Silvio Clausen


Silvio's Story

Silvio joined Watsi on August 24th, 2015. 10 other people also joined Watsi on that day! Silvio's most recent donation traveled 4,300 miles to support Mary, a 36-year-old day laborer from Kenya, to fund burn repair surgery.


Silvio has funded healthcare for 13 patients in 7 countries.

All patients funded by Silvio

Lah Naw

Meet 15-year-old Lah Naw from Burma. Our medical partner, Burma Border Projects (BBP), tells us, “Lah Naw lives with her grandmother, father, brother, and sister. Her mother is deceased. Her father supports the entire family by running a snack shop out of their home and makes about 100 USD per month.” Though their father sometimes has to borrow money for school fees, Lah Naw’s father wants both his children to attend school. As BBP explains, “Lah Naw has completed grade 8, but she misses school frequently because of her condition and has not yet been able to start grade 9.” Lah Naw has a sinonasal papilloma, a benign tumor of the nasal cavity. BBP reports, “Lah Naw first noticed her problem two years ago when she started to get nosebleeds and could feel a mass on the inside of her nose. She went to a clinic in Burma and received medicine to ease the bleeding, but the mass has continued to grow since then.” Currently, Lah Naw has frequent and serious nosebleeds. BBP informs us, “She has to say home from school multiple times per month because of the nosebleeds. Lah Naw is scared that if her condition does not improve, she will not be able to return to school.” With $1,500 in funding, Lah Naw will receive surgery to remove the mass in her nasal cavity, putting an end to her nosebleeds. Funding covers the cost of pre-surgery and post-surgery outpatient visits, hospitalization for scans and surgery, transportation, and food allowance. “After surgery, Lah Naw will be able to go back to school and will be relieved of her symptoms,” confirms BBP. Lah Naw is eager to return to her daily life and looks forward to a bright future. She shares, “I want to go back to school, and after I complete grade 12, I want to continue my education further.”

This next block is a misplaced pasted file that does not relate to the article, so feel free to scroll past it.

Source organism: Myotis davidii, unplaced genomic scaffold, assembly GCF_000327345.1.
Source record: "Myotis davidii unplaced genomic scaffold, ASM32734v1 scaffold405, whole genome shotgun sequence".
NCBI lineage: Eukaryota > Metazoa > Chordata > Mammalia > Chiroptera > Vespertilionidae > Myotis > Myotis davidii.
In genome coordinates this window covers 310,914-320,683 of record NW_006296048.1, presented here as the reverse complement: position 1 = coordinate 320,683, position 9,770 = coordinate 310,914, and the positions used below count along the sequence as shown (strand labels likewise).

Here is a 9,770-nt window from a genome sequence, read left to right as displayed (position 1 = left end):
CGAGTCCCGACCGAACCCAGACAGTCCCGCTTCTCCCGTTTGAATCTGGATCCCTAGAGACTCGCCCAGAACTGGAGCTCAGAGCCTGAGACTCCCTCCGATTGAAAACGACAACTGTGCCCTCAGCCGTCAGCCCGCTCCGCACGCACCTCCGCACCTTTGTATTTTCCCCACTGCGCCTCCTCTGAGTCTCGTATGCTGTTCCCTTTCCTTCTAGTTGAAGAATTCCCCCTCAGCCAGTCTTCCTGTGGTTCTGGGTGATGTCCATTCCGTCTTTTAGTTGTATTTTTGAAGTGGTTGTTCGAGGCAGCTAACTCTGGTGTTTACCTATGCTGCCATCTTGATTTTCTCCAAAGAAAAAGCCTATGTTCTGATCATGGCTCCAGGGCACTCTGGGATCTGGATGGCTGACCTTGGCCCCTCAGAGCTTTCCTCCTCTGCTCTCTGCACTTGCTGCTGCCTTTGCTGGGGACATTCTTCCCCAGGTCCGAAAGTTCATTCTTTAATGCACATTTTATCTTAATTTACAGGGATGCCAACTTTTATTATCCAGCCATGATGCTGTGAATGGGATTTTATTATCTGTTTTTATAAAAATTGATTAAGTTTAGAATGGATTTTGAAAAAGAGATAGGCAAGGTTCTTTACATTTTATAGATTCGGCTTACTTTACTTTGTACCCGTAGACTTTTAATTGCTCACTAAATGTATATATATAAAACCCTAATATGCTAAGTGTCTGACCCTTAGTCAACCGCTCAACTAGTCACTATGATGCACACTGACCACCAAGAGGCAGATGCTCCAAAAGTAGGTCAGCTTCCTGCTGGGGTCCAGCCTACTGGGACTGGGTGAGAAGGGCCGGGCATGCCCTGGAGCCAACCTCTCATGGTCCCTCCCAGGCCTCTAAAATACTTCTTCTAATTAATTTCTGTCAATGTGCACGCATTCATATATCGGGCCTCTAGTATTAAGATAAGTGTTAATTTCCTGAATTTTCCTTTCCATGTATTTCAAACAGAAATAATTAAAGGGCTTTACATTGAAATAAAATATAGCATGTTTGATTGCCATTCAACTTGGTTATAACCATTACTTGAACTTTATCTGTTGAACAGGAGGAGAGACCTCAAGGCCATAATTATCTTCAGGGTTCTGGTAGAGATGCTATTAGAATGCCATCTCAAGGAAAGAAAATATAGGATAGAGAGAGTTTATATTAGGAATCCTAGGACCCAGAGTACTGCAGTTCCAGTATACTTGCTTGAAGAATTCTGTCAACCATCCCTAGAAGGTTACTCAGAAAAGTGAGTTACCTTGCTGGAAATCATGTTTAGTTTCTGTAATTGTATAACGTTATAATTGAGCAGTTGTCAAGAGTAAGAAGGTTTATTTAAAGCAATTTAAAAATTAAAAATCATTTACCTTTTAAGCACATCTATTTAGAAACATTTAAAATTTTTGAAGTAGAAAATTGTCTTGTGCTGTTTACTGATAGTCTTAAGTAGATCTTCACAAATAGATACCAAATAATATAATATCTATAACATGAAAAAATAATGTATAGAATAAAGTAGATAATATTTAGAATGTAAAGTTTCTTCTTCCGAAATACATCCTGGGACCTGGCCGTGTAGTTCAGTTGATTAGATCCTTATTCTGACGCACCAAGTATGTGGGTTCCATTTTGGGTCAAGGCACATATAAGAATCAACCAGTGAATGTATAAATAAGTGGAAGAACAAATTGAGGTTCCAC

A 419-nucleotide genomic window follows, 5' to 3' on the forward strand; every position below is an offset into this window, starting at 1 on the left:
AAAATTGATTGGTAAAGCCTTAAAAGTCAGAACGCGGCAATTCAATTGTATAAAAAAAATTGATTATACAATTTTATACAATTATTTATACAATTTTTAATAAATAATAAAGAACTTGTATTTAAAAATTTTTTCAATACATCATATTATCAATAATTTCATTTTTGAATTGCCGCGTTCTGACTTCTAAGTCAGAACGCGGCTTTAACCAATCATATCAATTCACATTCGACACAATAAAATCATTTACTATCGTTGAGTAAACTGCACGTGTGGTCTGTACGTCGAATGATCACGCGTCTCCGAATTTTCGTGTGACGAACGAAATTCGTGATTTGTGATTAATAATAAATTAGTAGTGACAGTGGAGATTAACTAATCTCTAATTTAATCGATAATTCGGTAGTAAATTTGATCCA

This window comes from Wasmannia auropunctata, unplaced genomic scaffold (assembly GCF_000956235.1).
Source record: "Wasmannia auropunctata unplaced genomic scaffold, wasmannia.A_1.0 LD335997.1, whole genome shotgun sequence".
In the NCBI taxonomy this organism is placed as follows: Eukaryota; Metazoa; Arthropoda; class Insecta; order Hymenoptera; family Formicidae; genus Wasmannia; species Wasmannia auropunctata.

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Lah Ku

“Our greatest wish for our daughter is to get better and go to school,” say the parents of Lah Ku, an 11-year-old girl who lives in Thailand. Lah Ku came to our medical partner, Burma Border Projects (BBP), with thalassemia—a genetic condition in which the body does not make enough red blood cells, and the existing red blood cells do not transport oxygen efficiently. This is problematic because red blood cells carry oxygen to all of the body’s organs. When an organ’s oxygen supply is inadequate, the organ cannot function properly, and symptoms such as fatigue, pallor (pale skin), and slow growth rates can result. To help control these symptoms, individuals with thalassemia receive frequent blood transfusions. “Lah Ku is visibly jaundiced and currently has frequent nosebleeds and fever, headaches, and abdominal pain,” reports BBP. “Immediately after she receives her monthly blood transfusions, she plays a lot at first and has good energy, but her energy decreases over time, and most of the time she is very fatigued.” BBP adds, “Lah Ku does not attend school because the pain from her condition is too great.” “Now,” BBP tells us, “Lah Ku’s spleen is enlarged and needs to be removed.” An enlarged spleen, known as splenomegaly, is common in individuals with thalassemia. The spleen is responsible for destroying old and defective red blood cells. In thalassemia, the rate of destruction is increased in response to the abnormal and transfused red blood cells in circulation, and the spleen grows larger due to the increased activity. Lah Ku’s parents work as farmers and barely earn enough money to pay for food and daily expenses for themselves and their four children. As a result, there is no money to cover Lah Ku’s medical care. With $1,015 in funding, Lah Ku can undergo a splenectomy (removal of the spleen) and receive seven days of hospital care and follow-up appointments after surgery. “Surgery will relieve Lah Ku's pain and allow her to attend school,” shares BBP. “She will have more energy and a much better quality of life, as she will no longer require monthly blood transfusions.” Let’s help fund surgery for Lah Ku!

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